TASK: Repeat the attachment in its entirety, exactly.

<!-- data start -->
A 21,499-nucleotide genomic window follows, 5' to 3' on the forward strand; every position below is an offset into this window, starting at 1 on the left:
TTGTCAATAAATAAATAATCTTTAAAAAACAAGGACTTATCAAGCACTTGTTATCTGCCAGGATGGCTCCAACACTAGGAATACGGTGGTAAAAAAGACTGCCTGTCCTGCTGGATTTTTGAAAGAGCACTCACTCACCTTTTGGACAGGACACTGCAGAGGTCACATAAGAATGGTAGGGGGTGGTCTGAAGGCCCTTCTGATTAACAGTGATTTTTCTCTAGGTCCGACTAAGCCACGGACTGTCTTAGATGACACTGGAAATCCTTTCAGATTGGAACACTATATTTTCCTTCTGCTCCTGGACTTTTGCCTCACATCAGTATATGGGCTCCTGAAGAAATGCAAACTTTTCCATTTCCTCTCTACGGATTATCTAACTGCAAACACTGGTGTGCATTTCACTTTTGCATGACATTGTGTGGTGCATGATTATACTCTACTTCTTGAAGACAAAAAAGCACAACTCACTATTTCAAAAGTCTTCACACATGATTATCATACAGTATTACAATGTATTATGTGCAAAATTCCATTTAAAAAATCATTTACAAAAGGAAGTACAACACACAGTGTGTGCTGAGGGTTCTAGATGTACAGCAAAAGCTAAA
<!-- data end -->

A 21,499-nucleotide genomic window follows, 5' to 3' on the forward strand; every position below is an offset into this window, starting at 1 on the left:
TTGTCAATAAATAAATAATCTTTAAAAAACAAGGACTTATCAAGCACTTGTTATCTGCCAGGATGGCTCCAACACTAGGAATACGGTGGTAAAAAAGACTGCCTGTCCTGCTGGATTTTTGAAAGAGCACTCACTCACCTTTTGGACAGGACACTGCAGAGGTCACATAAGAATGGTAGGGGGTGGTCTGAAGGCCCTTCTGATTAACAGTGATTTTTCTCTAGGTCCGACTAAGCCACGGACTGTCTTAGATGACACTGGAAATCCTTTCAGATTGGAACACTATATTTTCCTTCTGCTCCTGGACTTTTGCCTCACATCAGTATATGGGCTCCTGAAGAAATGCAAACTTTTCCATTTCCTCTCTACGGATTATCTAACTGCAAACACTGGTGTGCATTTCACTTTTGCATGACATTGTGTGGTGCATGATTATACTCTACTTCTTGAAGACAAAAAAGCACAACTCACTATTTCAAAAGTCTTCACACATGATTATCATACAGTATTACAATGTATTATGTGCAAAATTCCATTTAAAAAATCATTTACAAAAGGAAGTACAACACACAGTGTGTGCTGAGGGTTCTAGATGTACAGCAAAAGCTAAA